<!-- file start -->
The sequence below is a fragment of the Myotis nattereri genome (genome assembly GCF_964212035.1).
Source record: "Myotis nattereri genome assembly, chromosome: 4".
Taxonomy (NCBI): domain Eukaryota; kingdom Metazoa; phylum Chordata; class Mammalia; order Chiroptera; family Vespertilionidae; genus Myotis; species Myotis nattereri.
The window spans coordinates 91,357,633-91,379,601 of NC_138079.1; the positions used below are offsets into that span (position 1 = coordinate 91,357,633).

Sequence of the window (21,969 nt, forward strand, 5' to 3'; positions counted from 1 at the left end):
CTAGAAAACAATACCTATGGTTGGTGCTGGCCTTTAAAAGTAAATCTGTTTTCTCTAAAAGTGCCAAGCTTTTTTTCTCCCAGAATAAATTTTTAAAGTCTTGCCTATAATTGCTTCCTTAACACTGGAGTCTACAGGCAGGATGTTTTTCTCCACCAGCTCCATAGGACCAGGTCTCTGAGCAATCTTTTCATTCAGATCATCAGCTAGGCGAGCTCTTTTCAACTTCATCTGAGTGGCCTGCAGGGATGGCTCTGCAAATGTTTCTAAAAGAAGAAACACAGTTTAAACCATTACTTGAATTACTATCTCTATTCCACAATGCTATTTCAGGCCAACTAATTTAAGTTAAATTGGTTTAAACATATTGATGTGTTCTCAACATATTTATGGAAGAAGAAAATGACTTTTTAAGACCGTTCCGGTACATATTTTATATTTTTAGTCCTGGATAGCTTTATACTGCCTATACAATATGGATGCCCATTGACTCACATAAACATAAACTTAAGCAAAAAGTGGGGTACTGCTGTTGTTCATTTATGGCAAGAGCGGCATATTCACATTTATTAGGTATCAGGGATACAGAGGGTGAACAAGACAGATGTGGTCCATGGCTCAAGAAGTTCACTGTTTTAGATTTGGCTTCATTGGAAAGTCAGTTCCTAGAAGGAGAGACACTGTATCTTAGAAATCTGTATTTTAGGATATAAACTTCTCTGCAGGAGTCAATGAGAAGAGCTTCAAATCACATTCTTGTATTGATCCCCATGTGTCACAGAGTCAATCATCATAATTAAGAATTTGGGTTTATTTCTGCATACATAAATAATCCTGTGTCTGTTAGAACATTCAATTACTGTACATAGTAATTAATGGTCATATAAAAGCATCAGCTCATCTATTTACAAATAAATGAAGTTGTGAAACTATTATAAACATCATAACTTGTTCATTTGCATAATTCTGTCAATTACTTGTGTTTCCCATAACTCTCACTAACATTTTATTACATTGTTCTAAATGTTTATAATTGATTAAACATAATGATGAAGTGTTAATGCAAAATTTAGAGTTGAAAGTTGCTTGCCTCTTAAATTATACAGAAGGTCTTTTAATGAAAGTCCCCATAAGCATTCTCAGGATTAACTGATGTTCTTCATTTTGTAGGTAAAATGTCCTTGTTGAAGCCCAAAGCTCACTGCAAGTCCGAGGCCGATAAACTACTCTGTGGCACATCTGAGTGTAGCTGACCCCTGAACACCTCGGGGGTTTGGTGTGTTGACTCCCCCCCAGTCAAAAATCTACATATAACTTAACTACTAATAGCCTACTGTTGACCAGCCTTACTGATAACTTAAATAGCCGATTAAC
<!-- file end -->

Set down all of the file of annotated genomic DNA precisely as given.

The sequence below is a fragment of the Myotis nattereri genome (genome assembly GCF_964212035.1).
Source record: "Myotis nattereri genome assembly, chromosome: 4".
Taxonomy (NCBI): domain Eukaryota; kingdom Metazoa; phylum Chordata; class Mammalia; order Chiroptera; family Vespertilionidae; genus Myotis; species Myotis nattereri.
The window spans coordinates 91,357,633-91,379,601 of NC_138079.1; the positions used below are offsets into that span (position 1 = coordinate 91,357,633).

Sequence of the window (21,969 nt, forward strand, 5' to 3'; positions counted from 1 at the left end):
CTAGAAAACAATACCTATGGTTGGTGCTGGCCTTTAAAAGTAAATCTGTTTTCTCTAAAAGTGCCAAGCTTTTTTTCTCCCAGAATAAATTTTTAAAGTCTTGCCTATAATTGCTTCCTTAACACTGGAGTCTACAGGCAGGATGTTTTTCTCCACCAGCTCCATAGGACCAGGTCTCTGAGCAATCTTTTCATTCAGATCATCAGCTAGGCGAGCTCTTTTCAACTTCATCTGAGTGGCCTGCAGGGATGGCTCTGCAAATGTTTCTAAAAGAAGAAACACAGTTTAAACCATTACTTGAATTACTATCTCTATTCCACAATGCTATTTCAGGCCAACTAATTTAAGTTAAATTGGTTTAAACATATTGATGTGTTCTCAACATATTTATGGAAGAAGAAAATGACTTTTTAAGACCGTTCCGGTACATATTTTATATTTTTAGTCCTGGATAGCTTTATACTGCCTATACAATATGGATGCCCATTGACTCACATAAACATAAACTTAAGCAAAAAGTGGGGTACTGCTGTTGTTCATTTATGGCAAGAGCGGCATATTCACATTTATTAGGTATCAGGGATACAGAGGGTGAACAAGACAGATGTGGTCCATGGCTCAAGAAGTTCACTGTTTTAGATTTGGCTTCATTGGAAAGTCAGTTCCTAGAAGGAGAGACACTGTATCTTAGAAATCTGTATTTTAGGATATAAACTTCTCTGCAGGAGTCAATGAGAAGAGCTTCAAATCACATTCTTGTATTGATCCCCATGTGTCACAGAGTCAATCATCATAATTAAGAATTTGGGTTTATTTCTGCATACATAAATAATCCTGTGTCTGTTAGAACATTCAATTACTGTACATAGTAATTAATGGTCATATAAAAGCATCAGCTCATCTATTTACAAATAAATGAAGTTGTGAAACTATTATAAACATCATAACTTGTTCATTTGCATAATTCTGTCAATTACTTGTGTTTCCCATAACTCTCACTAACATTTTATTACATTGTTCTAAATGTTTATAATTGATTAAACATAATGATGAAGTGTTAATGCAAAATTTAGAGTTGAAAGTTGCTTGCCTCTTAAATTATACAGAAGGTCTTTTAATGAAAGTCCCCATAAGCATTCTCAGGATTAACTGATGTTCTTCATTTTGTAGGTAAAATGTCCTTGTTGAAGCCCAAAGCTCACTGCAAGTCCGAGGCCGATAAACTACTCTGTGGCACATCTGAGTGTAGCTGACCCCTGAACACCTCGGGGGTTTGGTGTGTTGACTCCCCCCCAGTCAAAAATCTACATATAACTTAACTACTAATAGCCTACTGTTGACCAGCCTTACTGATAACTTAAATAGCCGATTAAC